No majority for bullfighting ban in Portuguese parliament!
Bullfighting has a long tradition not only in Spain but also in Portugal. And that’s how it will stay. Animal rights activists have failed today with a legislative initiative to ban bullfighting in the Portuguese parliament.
In the Portuguese Parliament, the only member of an animal protection party has failed in his attempt to obtain a ban on bullfighting. Only 31 of the 230 MPs supported on Friday the legislative initiative of André Silva from the party People – Animals – Nature (Pessoas – Animais – Natureza).
Other bullfighting in Portugal than in Spain?
“Cavaleiros” are called, wearing aristocratic costumes. Before the actual bullfight they ride with their entourage into the arena. At the “Cortesías”, their horses show off what they have learned in their years of dressage.
On the day before the corrida, the horns of the animal are sawed off in the device shown on the top right. This is mandatory with the Portuguese variant to protect humans and horses. Each horn is almost completely packed in a plastic wrap. The two parts are connected by a bridge on the forehead.
The sequence of the massacre
After the Cortesías, the bull comes into the arena. A rider lures the bull into the vicinity of the horse and stabs him with various skewers in the back. A pair of each type. There are skewers that seemingly break off in the back of the bull.The double blades of the skewers are about 18 cm long. The rider changes his horse three times. During the change, the Banderilleros entertain the audience, in which they keep the bull moving with their capotes.
Unlike in Spain, the bull is not killed in public in the arena but slaughtered after the fight. In the arena, the bull is attacked with stick-equipped sticks while Forcados try to grab him.
The bull is bleeding heavily now. Through the many sparkling skewers he looks like a “Needle pillow” .Nun the Forcados attack the bull.
They do that by setting themselves up pyramid-like.
Closest to the bull is the Cabo, who lures the bull with shouts. When the bull runs toward him, the cabo runs towards him and clings to his horns. The other Forcados follow him and soon a ball of men hangs on the bull.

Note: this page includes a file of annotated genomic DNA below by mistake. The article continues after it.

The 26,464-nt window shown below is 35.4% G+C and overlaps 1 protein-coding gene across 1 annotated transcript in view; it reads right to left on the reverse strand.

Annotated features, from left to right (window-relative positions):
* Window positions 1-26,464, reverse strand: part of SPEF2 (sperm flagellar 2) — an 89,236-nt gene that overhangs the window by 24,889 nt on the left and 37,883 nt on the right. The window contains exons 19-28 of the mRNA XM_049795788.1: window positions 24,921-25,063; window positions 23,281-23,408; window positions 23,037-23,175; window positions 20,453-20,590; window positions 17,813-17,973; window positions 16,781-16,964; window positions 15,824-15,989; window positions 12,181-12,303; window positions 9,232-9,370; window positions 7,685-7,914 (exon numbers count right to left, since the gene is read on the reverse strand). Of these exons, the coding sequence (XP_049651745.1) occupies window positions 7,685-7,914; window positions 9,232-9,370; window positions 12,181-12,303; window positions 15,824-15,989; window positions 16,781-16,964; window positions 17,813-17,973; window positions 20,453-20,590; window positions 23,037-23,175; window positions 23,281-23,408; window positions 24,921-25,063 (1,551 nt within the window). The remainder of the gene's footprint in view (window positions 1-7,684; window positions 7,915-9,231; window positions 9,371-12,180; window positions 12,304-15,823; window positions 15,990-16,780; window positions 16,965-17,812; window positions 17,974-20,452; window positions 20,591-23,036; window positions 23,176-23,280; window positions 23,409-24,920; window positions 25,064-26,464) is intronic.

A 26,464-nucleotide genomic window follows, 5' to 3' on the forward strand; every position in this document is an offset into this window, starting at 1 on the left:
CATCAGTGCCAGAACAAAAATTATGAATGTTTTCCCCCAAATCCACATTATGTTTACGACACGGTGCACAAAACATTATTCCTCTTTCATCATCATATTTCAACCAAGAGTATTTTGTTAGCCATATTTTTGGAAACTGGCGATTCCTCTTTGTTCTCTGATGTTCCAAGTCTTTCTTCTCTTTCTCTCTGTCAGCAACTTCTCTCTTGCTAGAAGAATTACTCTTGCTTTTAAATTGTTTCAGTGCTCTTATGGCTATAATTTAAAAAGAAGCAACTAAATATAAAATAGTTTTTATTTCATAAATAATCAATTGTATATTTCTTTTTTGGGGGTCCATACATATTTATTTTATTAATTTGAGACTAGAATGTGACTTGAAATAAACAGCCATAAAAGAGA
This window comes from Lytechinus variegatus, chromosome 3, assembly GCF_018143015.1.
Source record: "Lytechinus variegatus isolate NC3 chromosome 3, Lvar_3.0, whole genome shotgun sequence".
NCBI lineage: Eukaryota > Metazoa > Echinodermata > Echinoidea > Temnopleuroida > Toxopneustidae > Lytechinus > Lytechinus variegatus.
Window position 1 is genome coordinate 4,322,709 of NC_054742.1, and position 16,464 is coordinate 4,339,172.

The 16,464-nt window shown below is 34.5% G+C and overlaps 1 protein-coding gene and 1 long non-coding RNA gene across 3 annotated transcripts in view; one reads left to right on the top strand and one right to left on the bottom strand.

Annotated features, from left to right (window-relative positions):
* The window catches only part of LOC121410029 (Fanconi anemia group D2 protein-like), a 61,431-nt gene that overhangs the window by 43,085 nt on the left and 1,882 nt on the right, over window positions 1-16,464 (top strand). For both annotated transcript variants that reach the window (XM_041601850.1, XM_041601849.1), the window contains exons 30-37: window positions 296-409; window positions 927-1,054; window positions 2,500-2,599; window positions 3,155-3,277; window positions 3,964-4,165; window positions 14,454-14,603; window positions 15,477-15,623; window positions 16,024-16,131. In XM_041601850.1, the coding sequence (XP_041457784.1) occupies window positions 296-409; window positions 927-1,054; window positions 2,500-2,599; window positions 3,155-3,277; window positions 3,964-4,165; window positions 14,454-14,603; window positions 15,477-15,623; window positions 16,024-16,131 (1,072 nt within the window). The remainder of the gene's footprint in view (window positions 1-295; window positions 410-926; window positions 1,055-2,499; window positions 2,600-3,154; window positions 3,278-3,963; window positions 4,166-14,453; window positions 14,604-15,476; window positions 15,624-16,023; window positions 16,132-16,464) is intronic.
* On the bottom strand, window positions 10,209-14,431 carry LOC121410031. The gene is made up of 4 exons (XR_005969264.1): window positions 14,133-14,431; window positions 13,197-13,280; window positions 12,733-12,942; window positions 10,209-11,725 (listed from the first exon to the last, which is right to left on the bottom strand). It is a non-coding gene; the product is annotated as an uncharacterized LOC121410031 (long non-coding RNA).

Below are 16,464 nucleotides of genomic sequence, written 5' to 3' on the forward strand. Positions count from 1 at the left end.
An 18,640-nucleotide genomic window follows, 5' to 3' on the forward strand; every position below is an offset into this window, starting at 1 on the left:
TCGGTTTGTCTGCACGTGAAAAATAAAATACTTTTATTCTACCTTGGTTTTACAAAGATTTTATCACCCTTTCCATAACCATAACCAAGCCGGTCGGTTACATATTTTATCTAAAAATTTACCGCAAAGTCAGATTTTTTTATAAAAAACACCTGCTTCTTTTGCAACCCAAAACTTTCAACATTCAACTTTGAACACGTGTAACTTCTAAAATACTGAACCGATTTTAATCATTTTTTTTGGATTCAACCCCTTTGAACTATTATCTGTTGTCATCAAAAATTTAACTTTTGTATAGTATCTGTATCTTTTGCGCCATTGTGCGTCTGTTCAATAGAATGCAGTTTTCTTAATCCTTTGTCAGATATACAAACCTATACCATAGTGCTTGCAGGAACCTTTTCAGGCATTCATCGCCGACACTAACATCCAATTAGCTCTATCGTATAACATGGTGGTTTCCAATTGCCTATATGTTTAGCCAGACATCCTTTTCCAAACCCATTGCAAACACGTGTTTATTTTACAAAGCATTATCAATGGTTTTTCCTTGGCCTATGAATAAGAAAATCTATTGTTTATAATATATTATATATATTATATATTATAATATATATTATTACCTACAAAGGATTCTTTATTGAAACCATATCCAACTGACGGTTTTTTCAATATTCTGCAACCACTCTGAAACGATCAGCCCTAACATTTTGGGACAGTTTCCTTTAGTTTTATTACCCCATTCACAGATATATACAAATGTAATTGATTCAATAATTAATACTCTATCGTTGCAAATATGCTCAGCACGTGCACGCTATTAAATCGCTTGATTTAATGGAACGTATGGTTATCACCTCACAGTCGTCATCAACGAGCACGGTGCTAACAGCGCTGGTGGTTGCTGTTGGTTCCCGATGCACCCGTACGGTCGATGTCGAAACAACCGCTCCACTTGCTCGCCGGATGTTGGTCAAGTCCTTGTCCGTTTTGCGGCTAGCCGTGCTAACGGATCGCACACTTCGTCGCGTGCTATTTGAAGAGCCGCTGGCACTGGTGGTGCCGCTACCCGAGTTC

This is called “Pega”. The bull inevitably stops, the forcados release him and jump over the barrier to safety. Except for the Cabo.
The hangs on the tail of the bull. The bull tries to shake it off and turns in circles. The Cabo can be looped a few laps and also runs away.
Since the bull in Portugal is not killed in the eyes of the public, he must be returned from the arena back to the stables. This is done by sending a group of young oxen, all of them with big cowbells, into the arena. The bull joins them and together they return to the stables. There are also variations on the Portuguese Corrida. Three Cavaliros can occur one after the other and attack two bulls, or two Cavaliros come together, who together attack a bull. In total, six bulls are tormented per event.
What happens after that
Unfortunately, we were not allowed to film during the corrida in the stables. The highly bleeding bulls are cut out the skewers without anesthesia. Often their wounds are “treated” with salt and vinegar to quench the bleeding. They are rarely treated medically, at most, if they are to serve as breeding bulls. The remaining animals are waiting, quite a few days, to be picked up by the butcher. This approach was described by a former Forcado.
The long “tradition” of bullfighting -massacre in Portugal
Bullfighting advocates say there is a constitutional right to cultural entertainment, which includes bullfighting with a long tradition in Portugal. Opponents say that bullfighting is also an animal cruelty in Portugal. In the Portuguese public, they find little agreement.
And I say: we have no democracy anymore.
We are governed by a crook oligarchy!
My best regards to all, Venus (Translation)